I don’t feel old. At least not most days. This weekend was my fortieth high school class reunion and it seems like just yesterday I was setting the numbers 4-0 on the forty-year class table for the “old folks” at the Alumni Banquet. I suppose this officially makes me old. But not older. Earlier this week at the State Fair they had older folks’ day, where you got in for nine bucks instead of twelve if you were sixty years and above, I gladly doled out the extra dough because I was just old, but not older.
We had a great time with those who attended the reunion events throughout the weekend. Some traveled a great distance to join in memory sharing. One gal had just lost her husband to cancer just the week before, but he had insisted on his deathbed she not cancel her trip, so we loved on her a little extra.
Here’s a great surprise! None of us look the same as our senior photos in the year book! Can you believe it? Our hair has changed: color, style and even quantity, imagine that. And you’ll never believe it, our bodies have changed, in ways I will leave to your imagination. Some of you who qualify for being old or older know what I mean.
We have changed.
To which I would add, Thank. The. Lord.
It was a terrific weekend. Events were planned around our little hometown annual celebration, which is always a first-class event, I might add. We had a float in the parade, toured the school which has changed enormously. We met at a friend’s cabin for food and conversation late Saturday afternoon and then at her home for breakfast on Sunday morning. In addition, we had the option of attending the evening events uptown to see and mingle with other local folks over the course of the weekend.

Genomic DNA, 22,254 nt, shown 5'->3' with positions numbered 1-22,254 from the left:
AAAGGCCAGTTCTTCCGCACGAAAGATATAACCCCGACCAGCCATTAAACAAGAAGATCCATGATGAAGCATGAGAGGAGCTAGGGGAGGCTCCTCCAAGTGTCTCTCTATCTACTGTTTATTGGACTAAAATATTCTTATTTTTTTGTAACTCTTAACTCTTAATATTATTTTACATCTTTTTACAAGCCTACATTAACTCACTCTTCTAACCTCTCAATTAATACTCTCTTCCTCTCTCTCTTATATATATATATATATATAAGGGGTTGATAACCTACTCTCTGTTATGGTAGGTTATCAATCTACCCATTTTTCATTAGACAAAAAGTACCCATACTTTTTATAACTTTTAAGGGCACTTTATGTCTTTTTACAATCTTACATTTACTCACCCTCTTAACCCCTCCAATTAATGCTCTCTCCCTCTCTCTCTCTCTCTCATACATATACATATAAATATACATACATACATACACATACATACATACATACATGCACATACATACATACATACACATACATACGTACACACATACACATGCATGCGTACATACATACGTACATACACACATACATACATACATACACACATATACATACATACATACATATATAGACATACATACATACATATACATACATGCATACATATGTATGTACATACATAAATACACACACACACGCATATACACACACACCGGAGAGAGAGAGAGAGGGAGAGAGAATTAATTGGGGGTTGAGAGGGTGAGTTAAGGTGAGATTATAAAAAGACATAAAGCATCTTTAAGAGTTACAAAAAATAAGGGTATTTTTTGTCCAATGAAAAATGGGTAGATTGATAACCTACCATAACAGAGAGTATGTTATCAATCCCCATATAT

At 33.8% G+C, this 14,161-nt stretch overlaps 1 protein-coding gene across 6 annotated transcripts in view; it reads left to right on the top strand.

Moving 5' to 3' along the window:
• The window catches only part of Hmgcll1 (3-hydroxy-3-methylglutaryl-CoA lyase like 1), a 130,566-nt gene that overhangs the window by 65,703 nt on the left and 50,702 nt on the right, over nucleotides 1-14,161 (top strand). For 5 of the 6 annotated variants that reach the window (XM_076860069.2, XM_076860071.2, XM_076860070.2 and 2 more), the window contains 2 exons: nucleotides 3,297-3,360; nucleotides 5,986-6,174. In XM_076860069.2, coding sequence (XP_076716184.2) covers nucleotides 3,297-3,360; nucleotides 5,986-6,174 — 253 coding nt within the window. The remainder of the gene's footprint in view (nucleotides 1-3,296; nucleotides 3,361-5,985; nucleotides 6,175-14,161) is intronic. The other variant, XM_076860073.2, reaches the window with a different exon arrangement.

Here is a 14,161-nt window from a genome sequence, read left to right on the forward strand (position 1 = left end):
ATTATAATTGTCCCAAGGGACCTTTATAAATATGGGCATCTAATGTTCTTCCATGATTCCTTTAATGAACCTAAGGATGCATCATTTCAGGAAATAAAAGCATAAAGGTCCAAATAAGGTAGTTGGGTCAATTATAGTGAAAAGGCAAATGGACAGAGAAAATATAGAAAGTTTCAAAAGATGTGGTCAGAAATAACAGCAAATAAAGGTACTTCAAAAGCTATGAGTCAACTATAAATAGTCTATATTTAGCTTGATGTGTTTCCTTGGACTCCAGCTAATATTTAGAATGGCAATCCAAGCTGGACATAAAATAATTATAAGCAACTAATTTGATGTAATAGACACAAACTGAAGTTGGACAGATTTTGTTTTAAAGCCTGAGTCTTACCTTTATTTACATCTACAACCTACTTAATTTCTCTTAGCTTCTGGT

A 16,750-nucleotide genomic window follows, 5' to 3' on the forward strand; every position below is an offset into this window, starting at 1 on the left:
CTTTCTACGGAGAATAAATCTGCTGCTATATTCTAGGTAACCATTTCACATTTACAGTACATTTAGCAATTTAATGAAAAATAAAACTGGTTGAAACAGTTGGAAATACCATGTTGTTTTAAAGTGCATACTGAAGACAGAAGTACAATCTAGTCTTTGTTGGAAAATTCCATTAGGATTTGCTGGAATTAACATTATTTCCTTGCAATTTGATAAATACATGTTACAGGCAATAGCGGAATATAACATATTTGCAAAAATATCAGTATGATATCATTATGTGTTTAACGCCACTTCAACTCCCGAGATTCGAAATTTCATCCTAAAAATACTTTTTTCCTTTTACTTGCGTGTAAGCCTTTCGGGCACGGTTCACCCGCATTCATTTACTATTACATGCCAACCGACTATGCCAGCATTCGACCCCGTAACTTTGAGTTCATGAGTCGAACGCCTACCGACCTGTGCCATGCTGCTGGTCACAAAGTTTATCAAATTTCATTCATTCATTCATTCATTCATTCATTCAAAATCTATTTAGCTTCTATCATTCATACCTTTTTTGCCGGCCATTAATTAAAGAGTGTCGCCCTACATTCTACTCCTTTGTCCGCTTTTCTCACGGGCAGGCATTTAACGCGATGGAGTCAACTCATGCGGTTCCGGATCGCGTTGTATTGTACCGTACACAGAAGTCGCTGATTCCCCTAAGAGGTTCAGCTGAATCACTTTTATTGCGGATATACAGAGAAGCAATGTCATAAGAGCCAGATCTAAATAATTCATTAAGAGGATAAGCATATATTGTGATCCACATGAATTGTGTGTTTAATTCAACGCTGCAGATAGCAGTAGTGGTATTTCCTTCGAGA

One of my classmates attends the same house of worship I do, and asked me which service I planned to attend this particular weekend, and I said the Saturday night and he asked, “Aren’t you going uptown later?”
To which I replied, “Nope, that person is dead.”
To which I would add, Thank. The. Lord.
High School was not the best time of my life. I wouldn’t go so far as to say I hated it, but it was a time in my life that I really had no clue who I was. I remember I couldn’t wait to get to town for the annual celebration or just about any event because I was desperate to have someone else validate my identity. I just wanted one best friend and one boy to just love me forever. But I went about looking in all the wrong places and in wrong ways. I was imitating others, who, I would venture to guess, were looking for the same things I was in a similar fashion. In a sense, in some ways, we became the blind leading the blind. There were the usual groups of kids you find in school, the “popular crowd”, the athletes, the good students and so forth. And I would find my self looking to others in an attempt figure out who I was. Which didn’t work out so well, because I was supposed to be me not them. I made a lot of bad choices and trouble for myself along the way and I know I hurt other innocent folks as I roared through life looking for love in all the wrong places. I was kind of like the wicked old step mother in Snow White asking, “Mirror, mirror on the wall, who’s the fairest one of all?” and then I would try to be like that person.
Until I met my BFF (best friend forever) and man of my dreams. Jesus Christ, who was and is and always be the only solution for the world’s problems, not just mine. And whom, if I choose to follow, I should take my identity in. When I did what he suggested and died to myself, which what going under the waters of baptism represents, I became a new creation in Him, which is what coming up out of the waters of baptism signifies. That is when I stopped looking to the created and to the Creator to define me. Which works a whole lot better since He made me.
Today, I take my identity in him. Not in what you think of me (which is none of my business, by the way) or my lame attempt to be you. The old me is dead and buried, and the hole in my soul I tried to fill with everyone and everything filled with and by Him!
Thank. The. Lord.
Fun to remember the good old days, better yet to have them in the rear-view mirror.
Mirror, mirror on the wall, who’s the fairest one of all?
Be joy filled always,